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Ag moonshots: Turning pivots into autonomous crop growing machines

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Tech company Prospera is turning irrigation pivots like this one into intelligent, autonomous crop growing machines.
Built-in cameras, drones and satellites will allow irrigation tools to weed, feed and detect disease.

Bright ideas streaming from Silicon Valley often need a partner in the established agriculture world. If you’re looking for an example, consider the marriage between Prospera, a Tel Aviv and Silicon Valley startup, and Valley Irrigation, long-time makers of pivot irrigation systems. This partnership is turning those lumbering iron giant pivots into autonomous robots that alert growers to crop issues, all the while weeding and feeding as needed.

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“A pivot can manage by itself,” says Prospera CEO Daniel Koppel. “You can have variable irrigation and control every nozzle if you add a layer of intelligence.”

Turning mindless but ubiquitous pivots into data-flush autonomous growing machines started in the greenhouse, says Prospera CEO Daniel Koppel. Company founders looked at the chaotic nature of growing crops in a controlled environment, then began building data-driven systems to fix the chaos, focusing on climate control, soil, and other greenhouse variables. Today Prospera helps hundreds of greenhouses save water and manage plant yield through autonomous irrigation and recommendations based on the company’s algorithms.

The company then looked for a bigger playing field for its tech -- and landed on pivot irrigation. Using crop imagery from planes, satellites and on-pivot cameras, the Prospera system alerts growers to potential disease or insect problems. Ultimately, the pivots will also, optimize irrigation, and eventually, fertilizer and pesticides.

When they were ready to take the service to market, they partnered with Valley, which already had 84,000 connected pivots on 7 million acres. Valley had previously developed a technology that connects their pivots to the cloud, so farmers can monitor and control pivots from anywhere.

“Valley brought their knowledge of the industry and pivots, and how to work with growers,” notes Koppel. “We are bringing the machine learning and artificial intelligence. The partnership made a lot of sense to us from day one.

“When you think of robotics, you have the mechanical side and the intelligence side,” he says. “With pivots, you already have mechanical side. A pivot can manage by itself, you can have variable irrigation and control every nozzle if you add a layer of intelligence. Our partnership provides additional layers of machine learning beyond that.”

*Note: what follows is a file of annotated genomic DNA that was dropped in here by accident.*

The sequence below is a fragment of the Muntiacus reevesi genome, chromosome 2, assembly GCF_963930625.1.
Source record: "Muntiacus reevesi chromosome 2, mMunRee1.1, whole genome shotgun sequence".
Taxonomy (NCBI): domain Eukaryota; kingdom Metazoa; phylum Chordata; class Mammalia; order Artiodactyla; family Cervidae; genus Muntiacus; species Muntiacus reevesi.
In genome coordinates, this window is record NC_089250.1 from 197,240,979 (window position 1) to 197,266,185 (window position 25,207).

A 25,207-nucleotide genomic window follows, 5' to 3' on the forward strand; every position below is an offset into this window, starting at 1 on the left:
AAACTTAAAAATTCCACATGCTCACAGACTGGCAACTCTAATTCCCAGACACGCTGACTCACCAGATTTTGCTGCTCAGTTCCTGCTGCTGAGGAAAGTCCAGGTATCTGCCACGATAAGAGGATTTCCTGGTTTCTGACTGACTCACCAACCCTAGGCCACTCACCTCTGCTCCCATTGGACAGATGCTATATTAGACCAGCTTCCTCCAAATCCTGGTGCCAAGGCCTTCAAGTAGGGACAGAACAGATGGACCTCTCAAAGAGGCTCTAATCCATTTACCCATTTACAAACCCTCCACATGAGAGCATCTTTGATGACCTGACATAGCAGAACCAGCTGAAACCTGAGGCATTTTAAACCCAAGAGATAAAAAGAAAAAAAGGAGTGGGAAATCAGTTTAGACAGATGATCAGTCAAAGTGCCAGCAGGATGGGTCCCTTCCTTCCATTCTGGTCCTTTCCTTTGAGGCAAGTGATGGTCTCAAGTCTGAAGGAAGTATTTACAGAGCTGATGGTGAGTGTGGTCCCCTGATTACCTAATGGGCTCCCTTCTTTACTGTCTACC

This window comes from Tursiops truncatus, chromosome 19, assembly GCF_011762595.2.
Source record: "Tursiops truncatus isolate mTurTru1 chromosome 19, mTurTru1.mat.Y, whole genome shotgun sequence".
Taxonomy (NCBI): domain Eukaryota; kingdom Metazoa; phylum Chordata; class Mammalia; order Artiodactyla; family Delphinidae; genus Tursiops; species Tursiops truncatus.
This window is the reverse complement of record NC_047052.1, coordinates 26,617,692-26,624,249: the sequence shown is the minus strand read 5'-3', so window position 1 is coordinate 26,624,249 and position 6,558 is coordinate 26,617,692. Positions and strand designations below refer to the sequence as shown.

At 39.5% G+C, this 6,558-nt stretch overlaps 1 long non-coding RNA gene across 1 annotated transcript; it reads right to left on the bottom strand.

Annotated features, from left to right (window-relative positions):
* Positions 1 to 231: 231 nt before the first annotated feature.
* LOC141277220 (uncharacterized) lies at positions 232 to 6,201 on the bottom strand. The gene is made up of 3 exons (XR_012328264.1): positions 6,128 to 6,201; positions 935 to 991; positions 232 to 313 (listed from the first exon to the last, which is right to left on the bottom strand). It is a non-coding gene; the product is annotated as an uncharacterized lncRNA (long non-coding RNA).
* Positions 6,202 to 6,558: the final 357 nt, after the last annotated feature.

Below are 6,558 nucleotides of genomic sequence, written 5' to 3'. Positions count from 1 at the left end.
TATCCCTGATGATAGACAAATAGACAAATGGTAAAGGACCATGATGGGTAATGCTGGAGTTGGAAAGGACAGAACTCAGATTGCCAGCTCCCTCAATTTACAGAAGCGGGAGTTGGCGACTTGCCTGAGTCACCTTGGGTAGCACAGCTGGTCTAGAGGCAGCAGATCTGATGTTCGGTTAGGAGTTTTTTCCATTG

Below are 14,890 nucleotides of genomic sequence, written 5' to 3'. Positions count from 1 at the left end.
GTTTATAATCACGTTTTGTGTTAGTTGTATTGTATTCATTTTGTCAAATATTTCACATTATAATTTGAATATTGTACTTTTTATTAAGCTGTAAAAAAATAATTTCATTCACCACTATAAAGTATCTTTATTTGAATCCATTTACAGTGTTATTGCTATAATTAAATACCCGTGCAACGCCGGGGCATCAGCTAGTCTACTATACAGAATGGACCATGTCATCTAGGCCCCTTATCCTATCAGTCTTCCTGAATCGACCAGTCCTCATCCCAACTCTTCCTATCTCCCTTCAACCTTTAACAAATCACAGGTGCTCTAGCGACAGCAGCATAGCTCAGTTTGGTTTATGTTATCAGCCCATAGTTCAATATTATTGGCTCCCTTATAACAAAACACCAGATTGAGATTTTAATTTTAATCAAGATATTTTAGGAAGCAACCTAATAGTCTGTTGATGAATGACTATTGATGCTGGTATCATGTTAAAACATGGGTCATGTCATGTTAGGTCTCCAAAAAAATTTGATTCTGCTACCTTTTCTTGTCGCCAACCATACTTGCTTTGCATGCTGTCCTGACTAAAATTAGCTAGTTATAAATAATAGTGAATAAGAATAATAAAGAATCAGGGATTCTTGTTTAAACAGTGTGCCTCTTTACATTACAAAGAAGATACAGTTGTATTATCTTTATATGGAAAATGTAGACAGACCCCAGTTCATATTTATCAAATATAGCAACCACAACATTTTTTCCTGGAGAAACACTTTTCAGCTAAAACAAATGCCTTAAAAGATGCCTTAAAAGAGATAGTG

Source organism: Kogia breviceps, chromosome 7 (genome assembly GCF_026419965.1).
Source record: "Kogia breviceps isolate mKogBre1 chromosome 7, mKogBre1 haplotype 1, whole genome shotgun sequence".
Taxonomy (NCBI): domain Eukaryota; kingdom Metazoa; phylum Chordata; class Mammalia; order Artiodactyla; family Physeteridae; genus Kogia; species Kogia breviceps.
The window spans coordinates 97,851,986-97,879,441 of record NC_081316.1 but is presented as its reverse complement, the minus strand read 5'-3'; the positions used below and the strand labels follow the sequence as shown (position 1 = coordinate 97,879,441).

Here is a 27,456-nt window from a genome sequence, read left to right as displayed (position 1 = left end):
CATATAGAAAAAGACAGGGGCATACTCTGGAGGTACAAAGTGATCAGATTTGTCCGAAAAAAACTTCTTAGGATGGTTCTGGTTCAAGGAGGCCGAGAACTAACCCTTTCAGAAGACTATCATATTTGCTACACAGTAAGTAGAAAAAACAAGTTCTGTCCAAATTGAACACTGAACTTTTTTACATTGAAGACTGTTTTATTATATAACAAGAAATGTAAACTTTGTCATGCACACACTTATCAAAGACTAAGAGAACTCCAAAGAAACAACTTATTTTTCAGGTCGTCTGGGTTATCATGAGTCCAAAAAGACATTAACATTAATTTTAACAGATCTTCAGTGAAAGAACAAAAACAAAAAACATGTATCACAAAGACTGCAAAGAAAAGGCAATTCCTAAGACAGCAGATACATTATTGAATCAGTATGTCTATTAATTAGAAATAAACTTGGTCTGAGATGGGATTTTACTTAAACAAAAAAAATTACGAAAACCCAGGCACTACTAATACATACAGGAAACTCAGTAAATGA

After a successful pilot project in Idaho the company decided to go to market this spring, starting with 1 million acres.

Founded in 2014, Prospera has raised $22 million to date from companies like Cisco and Qualcomm. The firm is heavily focused on big data, research and development.

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A Prospera tech works in a commercial field to test cameras on irrigation pivot.

How it works

A lot of things can go wrong during the growing season and farmers can’t scout every field. The Prospera system will detect both mechanical and agronomical problems by looking at imagery from planes, satellites and the pivot itself.

“It may find something simple, like a nozzle that needs to be fixed,” notes Koppel. “On the agronomy side, it might spot patches where there are problems, and alert the grower. It becomes a virtual crop scout.

“The pivot is providing the ground truthing because we’ll see down to sub-millimeter accuracy; the combination of those three data sets will tell the story.”

In future that ground-truthing can be used to calibrate satellites to make data much more accurate.

By next year the company hopes to optimize irrigation by examining plant stress and providing the most efficient solution through irrigation.

“That will be through variable rate fertilizer, water and chemicals through the nozzle,” Koppel says. “With irrigation, it’s understanding what’s going on, analyzing, and then acting. Most growers don’t do chemigation through the pivot; in that case, they’ll be able to take the irrigation recommendations from the pivot and planes, get a map of where to irrigate, and insert it into the sprayer. They’re still getting the crop scouting report from the pivot.”

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Data will be acquired from camera, drone and satellite imagery to provide agronomic intel to the grower.

These are no ordinary cameras attached to the pivots, either. A single pixel Lidar, plus multi-spectral, high resolution RGB cameras provides plenty of information to farmer customers.

“We worked on building something really intuitive for farmers to use,” says Koppel.

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